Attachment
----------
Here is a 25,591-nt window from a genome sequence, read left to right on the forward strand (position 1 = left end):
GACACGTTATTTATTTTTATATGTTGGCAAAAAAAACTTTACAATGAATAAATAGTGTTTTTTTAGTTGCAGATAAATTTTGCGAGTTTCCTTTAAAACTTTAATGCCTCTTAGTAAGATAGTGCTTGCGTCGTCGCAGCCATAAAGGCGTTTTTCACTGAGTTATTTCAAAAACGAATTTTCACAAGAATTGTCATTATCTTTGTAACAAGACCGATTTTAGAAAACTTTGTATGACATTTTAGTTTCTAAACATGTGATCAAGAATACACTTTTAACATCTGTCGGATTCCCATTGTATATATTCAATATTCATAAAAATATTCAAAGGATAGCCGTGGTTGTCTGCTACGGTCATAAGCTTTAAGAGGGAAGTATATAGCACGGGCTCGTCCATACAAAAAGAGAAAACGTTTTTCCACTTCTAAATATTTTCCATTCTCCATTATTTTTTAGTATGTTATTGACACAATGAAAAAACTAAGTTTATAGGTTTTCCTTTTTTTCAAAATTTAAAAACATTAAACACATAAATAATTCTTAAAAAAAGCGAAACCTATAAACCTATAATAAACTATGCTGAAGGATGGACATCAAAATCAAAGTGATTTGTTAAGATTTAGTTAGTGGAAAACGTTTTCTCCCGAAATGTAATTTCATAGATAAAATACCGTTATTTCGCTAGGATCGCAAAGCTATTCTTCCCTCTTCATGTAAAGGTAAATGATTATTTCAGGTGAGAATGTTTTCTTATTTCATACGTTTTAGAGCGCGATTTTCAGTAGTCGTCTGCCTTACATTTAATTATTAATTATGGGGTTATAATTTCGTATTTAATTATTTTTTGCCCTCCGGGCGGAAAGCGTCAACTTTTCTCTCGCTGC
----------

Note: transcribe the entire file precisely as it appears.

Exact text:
Here is a 25,591-nt window from a genome sequence, read left to right on the forward strand (position 1 = left end):
GACACGTTATTTATTTTTATATGTTGGCAAAAAAAACTTTACAATGAATAAATAGTGTTTTTTTAGTTGCAGATAAATTTTGCGAGTTTCCTTTAAAACTTTAATGCCTCTTAGTAAGATAGTGCTTGCGTCGTCGCAGCCATAAAGGCGTTTTTCACTGAGTTATTTCAAAAACGAATTTTCACAAGAATTGTCATTATCTTTGTAACAAGACCGATTTTAGAAAACTTTGTATGACATTTTAGTTTCTAAACATGTGATCAAGAATACACTTTTAACATCTGTCGGATTCCCATTGTATATATTCAATATTCATAAAAATATTCAAAGGATAGCCGTGGTTGTCTGCTACGGTCATAAGCTTTAAGAGGGAAGTATATAGCACGGGCTCGTCCATACAAAAAGAGAAAACGTTTTTCCACTTCTAAATATTTTCCATTCTCCATTATTTTTTAGTATGTTATTGACACAATGAAAAAACTAAGTTTATAGGTTTTCCTTTTTTTCAAAATTTAAAAACATTAAACACATAAATAATTCTTAAAAAAAGCGAAACCTATAAACCTATAATAAACTATGCTGAAGGATGGACATCAAAATCAAAGTGATTTGTTAAGATTTAGTTAGTGGAAAACGTTTTCTCCCGAAATGTAATTTCATAGATAAAATACCGTTATTTCGCTAGGATCGCAAAGCTATTCTTCCCTCTTCATGTAAAGGTAAATGATTATTTCAGGTGAGAATGTTTTCTTATTTCATACGTTTTAGAGCGCGATTTTCAGTAGTCGTCTGCCTTACATTTAATTATTAATTATGGGGTTATAATTTCGTATTTAATTATTTTTTGCCCTCCGGGCGGAAAGCGTCAACTTTTCTCTCGCTGC